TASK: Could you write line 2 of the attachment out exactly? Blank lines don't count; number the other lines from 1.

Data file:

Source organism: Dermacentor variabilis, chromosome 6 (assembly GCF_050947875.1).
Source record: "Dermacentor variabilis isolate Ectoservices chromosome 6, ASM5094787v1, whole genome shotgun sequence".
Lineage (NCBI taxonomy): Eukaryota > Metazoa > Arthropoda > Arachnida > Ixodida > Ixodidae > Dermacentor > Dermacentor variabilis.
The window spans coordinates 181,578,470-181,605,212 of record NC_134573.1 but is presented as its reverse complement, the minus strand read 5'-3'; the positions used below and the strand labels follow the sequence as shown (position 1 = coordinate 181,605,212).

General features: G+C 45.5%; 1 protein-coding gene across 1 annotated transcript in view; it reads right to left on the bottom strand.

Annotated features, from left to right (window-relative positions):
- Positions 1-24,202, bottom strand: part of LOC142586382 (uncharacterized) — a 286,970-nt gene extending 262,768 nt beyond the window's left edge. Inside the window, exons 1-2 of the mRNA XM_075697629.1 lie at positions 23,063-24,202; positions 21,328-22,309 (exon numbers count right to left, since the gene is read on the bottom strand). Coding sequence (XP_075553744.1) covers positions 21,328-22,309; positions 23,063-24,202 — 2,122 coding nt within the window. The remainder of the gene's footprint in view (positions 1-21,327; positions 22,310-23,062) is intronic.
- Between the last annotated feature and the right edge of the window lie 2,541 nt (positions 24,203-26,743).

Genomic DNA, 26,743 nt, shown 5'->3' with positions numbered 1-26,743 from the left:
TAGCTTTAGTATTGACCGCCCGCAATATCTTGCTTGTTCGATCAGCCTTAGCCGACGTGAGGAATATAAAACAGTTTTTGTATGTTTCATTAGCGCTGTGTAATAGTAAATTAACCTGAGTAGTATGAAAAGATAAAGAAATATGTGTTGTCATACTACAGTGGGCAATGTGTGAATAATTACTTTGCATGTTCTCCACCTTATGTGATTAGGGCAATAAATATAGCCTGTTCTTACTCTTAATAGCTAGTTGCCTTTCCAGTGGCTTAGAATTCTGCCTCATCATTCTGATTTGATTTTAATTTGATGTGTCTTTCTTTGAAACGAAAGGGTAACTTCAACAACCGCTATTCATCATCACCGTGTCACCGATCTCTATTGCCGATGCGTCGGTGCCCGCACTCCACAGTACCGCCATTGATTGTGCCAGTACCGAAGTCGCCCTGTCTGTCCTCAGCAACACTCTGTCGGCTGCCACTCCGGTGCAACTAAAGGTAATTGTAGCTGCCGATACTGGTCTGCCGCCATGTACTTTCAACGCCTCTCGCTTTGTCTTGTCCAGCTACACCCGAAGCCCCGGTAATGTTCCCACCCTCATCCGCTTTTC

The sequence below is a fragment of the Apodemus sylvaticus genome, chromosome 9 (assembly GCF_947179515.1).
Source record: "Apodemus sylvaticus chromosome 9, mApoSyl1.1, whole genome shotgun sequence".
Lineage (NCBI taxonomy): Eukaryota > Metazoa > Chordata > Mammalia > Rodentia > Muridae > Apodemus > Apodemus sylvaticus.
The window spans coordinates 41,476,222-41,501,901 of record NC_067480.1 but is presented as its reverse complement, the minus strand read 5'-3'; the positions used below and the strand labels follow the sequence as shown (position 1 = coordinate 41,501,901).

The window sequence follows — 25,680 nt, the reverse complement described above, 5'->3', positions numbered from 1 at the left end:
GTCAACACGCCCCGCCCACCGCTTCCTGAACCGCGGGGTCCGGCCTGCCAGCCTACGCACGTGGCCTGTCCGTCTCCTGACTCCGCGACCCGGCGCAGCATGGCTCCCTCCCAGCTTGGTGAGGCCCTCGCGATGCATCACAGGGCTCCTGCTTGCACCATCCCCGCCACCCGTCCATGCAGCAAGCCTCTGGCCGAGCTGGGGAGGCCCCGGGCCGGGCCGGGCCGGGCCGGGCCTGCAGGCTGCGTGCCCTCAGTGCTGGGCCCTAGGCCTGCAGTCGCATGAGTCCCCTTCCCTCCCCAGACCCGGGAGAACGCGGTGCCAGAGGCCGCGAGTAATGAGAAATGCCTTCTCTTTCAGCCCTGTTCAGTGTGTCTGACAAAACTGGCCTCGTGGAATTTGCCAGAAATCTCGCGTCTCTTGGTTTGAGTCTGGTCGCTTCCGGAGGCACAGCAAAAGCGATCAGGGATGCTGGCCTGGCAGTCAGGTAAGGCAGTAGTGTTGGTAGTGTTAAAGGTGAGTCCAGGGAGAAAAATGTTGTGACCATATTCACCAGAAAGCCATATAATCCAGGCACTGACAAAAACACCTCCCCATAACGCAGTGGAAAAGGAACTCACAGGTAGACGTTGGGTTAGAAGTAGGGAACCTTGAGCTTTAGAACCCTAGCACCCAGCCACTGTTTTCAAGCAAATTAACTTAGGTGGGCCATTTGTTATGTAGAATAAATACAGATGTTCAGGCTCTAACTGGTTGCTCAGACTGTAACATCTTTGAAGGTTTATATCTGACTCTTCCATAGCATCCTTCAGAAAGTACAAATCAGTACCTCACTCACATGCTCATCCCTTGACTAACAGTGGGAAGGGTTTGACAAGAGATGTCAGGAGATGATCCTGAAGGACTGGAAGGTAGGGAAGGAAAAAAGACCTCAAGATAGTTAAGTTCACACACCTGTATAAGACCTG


Source record: "Dermacentor variabilis isolate Ectoservices chromosome 6, ASM5094787v1, whole genome shotgun sequence".